While recently in New York City researching the history of the early-Eighteenth Dynasty, the disagreement regarding the age of Thutmose I at his death made me want to read the opinion of G. Elliot Smith, so I consulted his work, The Royal Mummies. It was during my examination of this volume that suddenly the face of another male mummy from the royal cache discovered at Deir el Bahari in 1881 caught my attention (Plates XXV-XXVII), inasmuch as two deep wrinkles near his mouth lend him an almost smiling expression. Out of cur-iosity, I read what Smith recorded about an "Unknown Man C" (pp. 31-32).
Detail of MMA ostracon with presumed double portrait-sketch of Senenmut (the facial lines mechanically enhanced here for clearer viewing). Right, Profile view of "Unknown Man C" from the Deir el Bahari royal-mummies cache (DB320), showing similiar facial marks. The author proposes, on the basis of what she sees as scars in both the ostracon sketch and the mummy (thought to be of early-18th Dynasty date), that anonymous man "C" is a candidate for identification as none other than Senenmut himself.
This particular mummy was found in the coffin of the scribe Nibsoni (or Nebseni) and Gaston Maspero identified the individual as Nibsoni. Smith later (1912) disagreed with Maspero. He wrote: "Nibsoni lived in the times of the XXI Dynasty, whereas this is an XVIIIth Dyn. mummy, obviously belonging to the group that includes the first three Pharaohs who bore the name Thoutmosis. The mode of embalming, the treatment of the skin, the nature of the resin-impregnated bandages....and the treatment of the genital organs, all proclaim this mummy to be early XVIIIth Dyn. in date." Smith adds that since there is no king missing from the early- Eighteenth Dynasty series, "C" must have been a high official. He describes him as "...a tall, vigorous man, 1.739 m. in height. He has abundant, black hair, freely streaked with grey.... The teeth are so much worn that...there can be no doubt that he was well-advanced in years."
Later, back in Hungary, the sketches I'd made of "C" turned up in my notes taken in NYC. On the spur of the moment, I dug up a picture of the ostracon _ now in the Metropolitan Museum _ which bears two profiles of Senenmut, and placed it side by side with the sketches, scrutinizing them. It was then that I noted something peculiar. The artist who had started to draw Senenmut's profile on the limestone flake was obviously dissatisfied with his first attempt at portraiture, because he did it again. The differences in these two profiles suggest that the artist attempted to drawn Senenmut's actual face. In this case, however, the deep lines near the subject's mouth have special importance.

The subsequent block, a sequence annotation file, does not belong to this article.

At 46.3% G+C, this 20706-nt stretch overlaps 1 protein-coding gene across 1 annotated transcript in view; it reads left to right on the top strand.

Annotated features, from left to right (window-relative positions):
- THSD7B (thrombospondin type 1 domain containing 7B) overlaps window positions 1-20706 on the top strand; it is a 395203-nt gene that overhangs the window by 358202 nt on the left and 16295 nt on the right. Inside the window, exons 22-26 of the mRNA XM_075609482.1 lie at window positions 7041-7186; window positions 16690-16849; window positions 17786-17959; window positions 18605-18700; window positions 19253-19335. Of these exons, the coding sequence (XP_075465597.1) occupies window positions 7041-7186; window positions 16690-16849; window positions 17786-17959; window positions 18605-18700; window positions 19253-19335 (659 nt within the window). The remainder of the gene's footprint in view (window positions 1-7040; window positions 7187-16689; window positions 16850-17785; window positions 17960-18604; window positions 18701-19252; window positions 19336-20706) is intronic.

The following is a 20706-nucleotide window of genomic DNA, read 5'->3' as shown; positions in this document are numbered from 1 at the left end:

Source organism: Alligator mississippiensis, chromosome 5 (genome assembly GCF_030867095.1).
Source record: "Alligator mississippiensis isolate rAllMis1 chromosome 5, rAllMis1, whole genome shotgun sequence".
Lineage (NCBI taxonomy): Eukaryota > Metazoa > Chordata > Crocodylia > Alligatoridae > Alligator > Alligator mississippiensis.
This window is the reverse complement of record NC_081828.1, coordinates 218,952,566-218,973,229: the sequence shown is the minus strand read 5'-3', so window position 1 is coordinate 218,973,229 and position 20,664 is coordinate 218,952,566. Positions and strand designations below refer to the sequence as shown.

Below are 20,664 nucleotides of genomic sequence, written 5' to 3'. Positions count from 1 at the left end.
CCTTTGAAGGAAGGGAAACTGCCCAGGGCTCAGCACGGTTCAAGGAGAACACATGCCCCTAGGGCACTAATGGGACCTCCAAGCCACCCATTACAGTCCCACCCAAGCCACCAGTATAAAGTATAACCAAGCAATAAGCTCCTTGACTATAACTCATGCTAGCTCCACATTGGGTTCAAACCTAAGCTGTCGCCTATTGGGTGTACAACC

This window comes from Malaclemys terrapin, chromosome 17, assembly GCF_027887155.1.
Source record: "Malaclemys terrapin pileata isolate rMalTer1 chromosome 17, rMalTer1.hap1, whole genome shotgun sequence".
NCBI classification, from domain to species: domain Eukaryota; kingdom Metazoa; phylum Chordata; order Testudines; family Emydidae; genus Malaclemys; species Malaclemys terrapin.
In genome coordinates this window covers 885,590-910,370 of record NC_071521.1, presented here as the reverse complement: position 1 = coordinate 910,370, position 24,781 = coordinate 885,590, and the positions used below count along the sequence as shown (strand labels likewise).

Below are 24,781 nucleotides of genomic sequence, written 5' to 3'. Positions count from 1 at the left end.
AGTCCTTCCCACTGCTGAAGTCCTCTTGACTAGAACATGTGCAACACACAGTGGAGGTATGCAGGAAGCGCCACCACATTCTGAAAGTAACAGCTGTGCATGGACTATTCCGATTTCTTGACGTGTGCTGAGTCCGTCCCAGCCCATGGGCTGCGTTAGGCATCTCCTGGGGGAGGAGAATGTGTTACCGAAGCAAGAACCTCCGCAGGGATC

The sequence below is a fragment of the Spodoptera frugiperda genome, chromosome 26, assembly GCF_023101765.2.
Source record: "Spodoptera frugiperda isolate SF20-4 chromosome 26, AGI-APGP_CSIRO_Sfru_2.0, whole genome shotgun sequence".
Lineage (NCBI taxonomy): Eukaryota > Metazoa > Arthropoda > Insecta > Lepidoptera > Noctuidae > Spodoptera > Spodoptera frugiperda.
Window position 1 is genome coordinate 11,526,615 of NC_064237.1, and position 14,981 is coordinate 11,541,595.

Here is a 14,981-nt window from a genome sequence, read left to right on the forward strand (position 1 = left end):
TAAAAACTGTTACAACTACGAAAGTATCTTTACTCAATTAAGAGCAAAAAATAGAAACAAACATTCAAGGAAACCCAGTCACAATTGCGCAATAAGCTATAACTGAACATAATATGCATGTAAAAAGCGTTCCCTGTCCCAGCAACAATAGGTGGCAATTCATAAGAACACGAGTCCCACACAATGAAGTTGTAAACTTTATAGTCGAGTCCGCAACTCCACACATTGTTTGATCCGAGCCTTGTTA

I checked to see if Herbert Winlock had had anything to say about Senenmut's "wrinkles." In his Excavacavations at Deir el-Bahri, 1911-1931, he wrote (p. 139): "As for the wrinkles, they surely were the features by which he was known. A crude little caricature, in a tomb above the temple...makes them Sen-Mut's most prominent feature." Winlock's remark made me think: In ancient Egypt there were numerous persons, at least among the elite class, who reached a ripe old age, so a wrinkled face would not have been a rarity. Again I scrutinized my sketches of "C" and realized that he has two deep lines only on the left side of his face. What if these are not wrinkles at all, but scars? Scars are peculiar enough to be a feature by which someone is recognized.
I think there is enough "circumstantial" evidence to warrant some actual research to prove _ or disprove _ that "Unknown Man C" is Senenmut. When Peter Dorman was writing his Monuments of Senenmut (1988), he was not able to locate the mummified remains of the great man's parents, which had been discovered during the excavations of the Metropolitan Museum Egyptian Expedition in the 1930s (p. 169, n. 25). But these recently were relocated at the Qasr el Einy Medical Facility in Cairo, and the mummy of "C" is presumably in the Cairo Museum, so it really would not be too difficult to run DNA and other comparative tests to determine if they are related _ or not.
Katalin Kreszthelyi Budapest